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I am creating a project which connects to an embedded Bluetooth chip. Currently I have it set up with a separate application class which controls all the bluetooth functionality.

My program initialized with a main menu that has 9 buttons. In the main screen I create the connection to the Bluetooth device. Each button brings me to a separate Activity. Each activity needs to receive different pieces of data from the Bluetooth chip.

My question to you all is, would it make sense for me to use a service instead of an application? From what I understand of a service, it is used because there is always something running in the background. However in this case nothing needs to be running in the background ( unless keeping the connection with the Bluetooth device counts), data is only sent/received when an Activity asks for it.

Or, am I completely off track and shouldn't use either? Just a simple class to act as my data container which can be passed through intents? I know this will work, but am very new to Android and intents seem to be a bit messy. I would rather not use intents if I didn't have to.

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2 Answers 2

I'm also building up a bluetooth connection, and i put the whole communication stuff in a service and bind to this service with every activity that needs to use the connection. This works pretty well for me. You might want to choose this way too.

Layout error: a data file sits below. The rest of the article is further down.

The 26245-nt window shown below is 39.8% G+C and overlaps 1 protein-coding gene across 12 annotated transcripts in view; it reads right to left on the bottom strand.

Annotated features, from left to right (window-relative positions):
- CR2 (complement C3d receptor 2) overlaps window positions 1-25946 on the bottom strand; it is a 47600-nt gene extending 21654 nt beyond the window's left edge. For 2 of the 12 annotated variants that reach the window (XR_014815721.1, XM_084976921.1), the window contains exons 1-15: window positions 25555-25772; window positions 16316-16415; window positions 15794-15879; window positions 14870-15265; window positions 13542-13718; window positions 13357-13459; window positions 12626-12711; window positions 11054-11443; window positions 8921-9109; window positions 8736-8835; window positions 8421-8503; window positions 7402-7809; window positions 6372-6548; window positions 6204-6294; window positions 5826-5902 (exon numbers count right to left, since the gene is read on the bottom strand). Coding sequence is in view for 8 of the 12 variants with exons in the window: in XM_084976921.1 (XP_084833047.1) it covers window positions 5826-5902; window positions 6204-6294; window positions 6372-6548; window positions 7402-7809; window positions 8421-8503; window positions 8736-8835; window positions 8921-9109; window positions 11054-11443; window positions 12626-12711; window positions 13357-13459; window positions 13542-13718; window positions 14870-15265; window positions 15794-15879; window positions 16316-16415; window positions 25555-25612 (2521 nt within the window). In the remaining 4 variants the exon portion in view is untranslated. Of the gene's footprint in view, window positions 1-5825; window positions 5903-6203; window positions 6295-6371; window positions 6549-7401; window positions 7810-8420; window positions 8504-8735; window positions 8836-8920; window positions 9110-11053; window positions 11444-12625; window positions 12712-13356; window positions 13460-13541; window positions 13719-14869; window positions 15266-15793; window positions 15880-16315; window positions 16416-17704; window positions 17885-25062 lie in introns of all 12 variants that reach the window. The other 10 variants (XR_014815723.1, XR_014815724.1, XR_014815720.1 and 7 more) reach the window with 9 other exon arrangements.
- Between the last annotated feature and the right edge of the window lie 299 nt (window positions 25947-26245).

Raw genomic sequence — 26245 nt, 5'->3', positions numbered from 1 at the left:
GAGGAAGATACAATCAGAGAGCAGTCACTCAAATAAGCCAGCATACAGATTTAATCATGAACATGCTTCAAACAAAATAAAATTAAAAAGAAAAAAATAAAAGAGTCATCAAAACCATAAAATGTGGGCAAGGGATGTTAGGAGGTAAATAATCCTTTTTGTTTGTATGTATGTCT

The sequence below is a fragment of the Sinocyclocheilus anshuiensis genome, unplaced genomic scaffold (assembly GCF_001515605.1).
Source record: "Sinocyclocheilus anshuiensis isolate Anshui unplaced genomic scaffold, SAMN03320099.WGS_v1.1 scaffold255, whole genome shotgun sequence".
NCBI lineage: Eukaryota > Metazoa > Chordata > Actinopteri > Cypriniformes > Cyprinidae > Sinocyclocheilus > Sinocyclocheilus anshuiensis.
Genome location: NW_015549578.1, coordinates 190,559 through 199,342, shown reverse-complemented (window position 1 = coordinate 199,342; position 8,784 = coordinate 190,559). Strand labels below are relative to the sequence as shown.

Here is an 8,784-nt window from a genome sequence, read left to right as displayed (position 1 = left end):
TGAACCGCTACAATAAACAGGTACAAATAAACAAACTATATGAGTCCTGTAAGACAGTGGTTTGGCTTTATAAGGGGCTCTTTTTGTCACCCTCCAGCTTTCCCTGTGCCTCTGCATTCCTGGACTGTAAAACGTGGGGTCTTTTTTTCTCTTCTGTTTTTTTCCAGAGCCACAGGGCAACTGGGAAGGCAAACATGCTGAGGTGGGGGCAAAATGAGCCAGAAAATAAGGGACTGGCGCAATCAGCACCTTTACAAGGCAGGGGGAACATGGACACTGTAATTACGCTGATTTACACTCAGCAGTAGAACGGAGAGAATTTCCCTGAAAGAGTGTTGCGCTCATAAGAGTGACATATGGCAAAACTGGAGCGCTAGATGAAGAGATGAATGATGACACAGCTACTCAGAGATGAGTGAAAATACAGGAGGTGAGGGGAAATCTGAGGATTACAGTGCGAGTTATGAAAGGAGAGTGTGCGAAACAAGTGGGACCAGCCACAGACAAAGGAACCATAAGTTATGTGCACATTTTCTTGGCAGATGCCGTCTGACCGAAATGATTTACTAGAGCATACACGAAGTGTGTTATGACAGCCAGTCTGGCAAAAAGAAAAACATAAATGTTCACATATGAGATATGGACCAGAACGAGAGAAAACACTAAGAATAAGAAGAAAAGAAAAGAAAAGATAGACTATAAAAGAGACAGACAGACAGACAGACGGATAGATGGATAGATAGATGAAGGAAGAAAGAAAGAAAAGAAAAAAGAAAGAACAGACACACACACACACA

Actually i earlier realised a way holding the connection in the application, but now i prefer the service way, because i'm using the application for global states.

Using service also reduces the need of intents to a very small amount :)

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In your case a static property for the bluetooth connection would be the most pragmatic solution

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This is not very informative. What do you mean by a static property. –  JuiCe Jul 2 '12 at 15:23
I mean creating a static property in some class, such as BluetoothContainer.connection, which will be thus accessible to all activities of the application. You can wrap it with a static getter and call it Singleton, if you want. Of course it has a limitation - you can have only one connection, but it seems that the OP doesn't need more than one. –  disjunction Jul 2 '12 at 15:32
I think this sounds like what I want. But as I said I am very new to android. Would this just be a class on its own, not a subclass? How would I access this from other activities? Intents? –  JuiCe Jul 2 '12 at 15:35
Even if it sounds surprising, the static properties are shared among all activities of the app. So you make it static, and just use wherever you need it directly by [clasname].[property] , don't need to pass it. –  disjunction Jul 2 '12 at 15:41
no, you need a static property, a static class in not needed - see the example pastebin.com/cUziyyeR –  disjunction Jul 2 '12 at 17:18

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